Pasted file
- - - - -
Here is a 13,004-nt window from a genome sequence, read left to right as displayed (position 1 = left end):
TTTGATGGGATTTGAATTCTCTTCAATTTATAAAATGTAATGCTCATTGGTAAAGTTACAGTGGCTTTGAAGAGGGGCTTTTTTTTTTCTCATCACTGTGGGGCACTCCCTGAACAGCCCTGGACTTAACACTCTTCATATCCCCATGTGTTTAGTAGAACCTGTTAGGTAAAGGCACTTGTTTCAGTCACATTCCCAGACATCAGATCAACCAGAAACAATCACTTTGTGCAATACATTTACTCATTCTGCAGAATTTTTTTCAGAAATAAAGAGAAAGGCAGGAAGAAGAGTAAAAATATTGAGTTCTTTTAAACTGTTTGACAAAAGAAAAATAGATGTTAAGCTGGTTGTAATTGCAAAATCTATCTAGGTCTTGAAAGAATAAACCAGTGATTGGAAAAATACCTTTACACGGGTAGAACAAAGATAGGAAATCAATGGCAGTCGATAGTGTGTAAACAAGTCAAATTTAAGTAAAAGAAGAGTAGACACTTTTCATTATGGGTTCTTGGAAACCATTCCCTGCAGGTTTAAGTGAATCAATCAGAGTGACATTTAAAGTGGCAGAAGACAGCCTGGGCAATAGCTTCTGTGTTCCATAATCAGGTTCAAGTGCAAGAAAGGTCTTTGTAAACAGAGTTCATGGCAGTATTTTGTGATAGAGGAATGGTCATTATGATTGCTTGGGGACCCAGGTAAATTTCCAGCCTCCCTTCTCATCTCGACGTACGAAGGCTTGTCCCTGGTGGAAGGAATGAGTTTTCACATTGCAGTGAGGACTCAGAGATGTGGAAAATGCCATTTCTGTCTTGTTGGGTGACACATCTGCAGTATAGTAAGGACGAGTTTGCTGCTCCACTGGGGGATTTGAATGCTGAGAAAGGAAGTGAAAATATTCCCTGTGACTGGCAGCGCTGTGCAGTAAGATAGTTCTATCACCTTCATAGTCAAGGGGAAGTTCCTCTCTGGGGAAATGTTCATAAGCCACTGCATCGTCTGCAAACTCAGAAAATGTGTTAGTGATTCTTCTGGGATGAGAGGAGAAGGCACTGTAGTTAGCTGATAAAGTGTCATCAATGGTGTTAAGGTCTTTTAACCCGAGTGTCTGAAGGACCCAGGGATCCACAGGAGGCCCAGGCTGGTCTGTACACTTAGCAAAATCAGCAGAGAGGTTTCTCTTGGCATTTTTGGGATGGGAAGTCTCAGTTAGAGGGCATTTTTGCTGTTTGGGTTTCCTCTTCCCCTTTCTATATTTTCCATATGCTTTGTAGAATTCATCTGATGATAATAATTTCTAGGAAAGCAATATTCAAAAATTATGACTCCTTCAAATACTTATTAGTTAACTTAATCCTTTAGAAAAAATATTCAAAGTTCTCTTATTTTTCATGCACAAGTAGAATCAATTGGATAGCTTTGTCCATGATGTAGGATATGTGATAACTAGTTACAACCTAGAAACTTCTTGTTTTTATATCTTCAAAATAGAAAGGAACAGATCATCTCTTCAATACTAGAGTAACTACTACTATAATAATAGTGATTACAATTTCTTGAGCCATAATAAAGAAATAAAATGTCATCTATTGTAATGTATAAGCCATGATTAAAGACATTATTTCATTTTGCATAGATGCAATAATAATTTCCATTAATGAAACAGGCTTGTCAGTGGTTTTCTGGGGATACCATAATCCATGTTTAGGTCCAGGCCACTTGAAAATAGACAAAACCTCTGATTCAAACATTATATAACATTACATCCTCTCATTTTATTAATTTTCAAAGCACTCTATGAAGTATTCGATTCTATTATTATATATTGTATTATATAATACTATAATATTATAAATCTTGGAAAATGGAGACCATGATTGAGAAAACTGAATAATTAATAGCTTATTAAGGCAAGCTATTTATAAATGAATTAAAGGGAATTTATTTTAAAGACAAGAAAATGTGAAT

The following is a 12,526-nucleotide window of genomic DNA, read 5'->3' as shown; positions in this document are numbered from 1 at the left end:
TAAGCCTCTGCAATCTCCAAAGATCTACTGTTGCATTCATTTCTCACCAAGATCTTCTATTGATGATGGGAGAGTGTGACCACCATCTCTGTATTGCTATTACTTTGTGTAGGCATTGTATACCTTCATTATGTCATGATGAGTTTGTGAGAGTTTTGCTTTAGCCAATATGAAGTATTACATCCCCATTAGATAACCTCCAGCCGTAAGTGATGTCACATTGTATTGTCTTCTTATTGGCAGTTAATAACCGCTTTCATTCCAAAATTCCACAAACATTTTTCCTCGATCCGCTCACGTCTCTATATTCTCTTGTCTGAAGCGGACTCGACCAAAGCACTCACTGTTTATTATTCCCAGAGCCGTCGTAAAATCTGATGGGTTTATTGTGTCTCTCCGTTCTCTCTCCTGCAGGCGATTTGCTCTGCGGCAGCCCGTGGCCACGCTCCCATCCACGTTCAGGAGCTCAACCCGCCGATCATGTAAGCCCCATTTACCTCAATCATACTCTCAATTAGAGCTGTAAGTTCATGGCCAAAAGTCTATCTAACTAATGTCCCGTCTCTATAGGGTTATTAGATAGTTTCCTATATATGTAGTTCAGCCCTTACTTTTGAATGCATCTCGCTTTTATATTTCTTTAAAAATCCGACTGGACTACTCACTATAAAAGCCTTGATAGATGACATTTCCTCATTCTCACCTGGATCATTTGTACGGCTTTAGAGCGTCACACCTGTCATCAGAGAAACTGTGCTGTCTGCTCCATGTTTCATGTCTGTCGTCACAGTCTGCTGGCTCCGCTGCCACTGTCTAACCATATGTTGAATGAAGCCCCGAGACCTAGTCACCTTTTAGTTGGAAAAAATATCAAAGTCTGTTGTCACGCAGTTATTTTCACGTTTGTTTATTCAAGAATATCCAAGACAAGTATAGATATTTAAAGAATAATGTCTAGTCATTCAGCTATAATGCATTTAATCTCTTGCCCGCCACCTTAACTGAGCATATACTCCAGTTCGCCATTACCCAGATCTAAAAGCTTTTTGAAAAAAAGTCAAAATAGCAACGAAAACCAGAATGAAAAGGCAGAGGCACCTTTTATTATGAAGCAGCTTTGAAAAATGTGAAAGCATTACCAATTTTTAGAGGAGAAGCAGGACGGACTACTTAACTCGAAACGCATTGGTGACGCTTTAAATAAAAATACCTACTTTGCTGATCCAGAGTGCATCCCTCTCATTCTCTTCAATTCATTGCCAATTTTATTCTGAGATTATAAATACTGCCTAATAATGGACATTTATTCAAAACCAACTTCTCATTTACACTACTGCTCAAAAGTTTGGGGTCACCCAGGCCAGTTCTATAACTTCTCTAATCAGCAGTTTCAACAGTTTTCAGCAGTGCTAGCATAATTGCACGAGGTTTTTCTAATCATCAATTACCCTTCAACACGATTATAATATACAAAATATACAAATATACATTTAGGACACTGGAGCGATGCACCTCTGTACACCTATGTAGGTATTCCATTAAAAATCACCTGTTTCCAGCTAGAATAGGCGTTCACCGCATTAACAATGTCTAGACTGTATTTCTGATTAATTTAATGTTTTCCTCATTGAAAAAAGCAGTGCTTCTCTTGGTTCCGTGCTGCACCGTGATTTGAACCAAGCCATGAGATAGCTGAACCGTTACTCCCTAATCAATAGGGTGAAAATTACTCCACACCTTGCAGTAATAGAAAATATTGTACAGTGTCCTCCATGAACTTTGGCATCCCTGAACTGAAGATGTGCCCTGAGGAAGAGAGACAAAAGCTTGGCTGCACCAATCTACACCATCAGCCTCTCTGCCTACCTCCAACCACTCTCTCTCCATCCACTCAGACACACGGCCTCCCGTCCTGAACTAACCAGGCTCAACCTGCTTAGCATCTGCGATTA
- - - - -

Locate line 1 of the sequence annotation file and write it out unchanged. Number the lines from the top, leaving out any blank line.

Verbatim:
Here is a 13,004-nt window from a genome sequence, read left to right as displayed (position 1 = left end):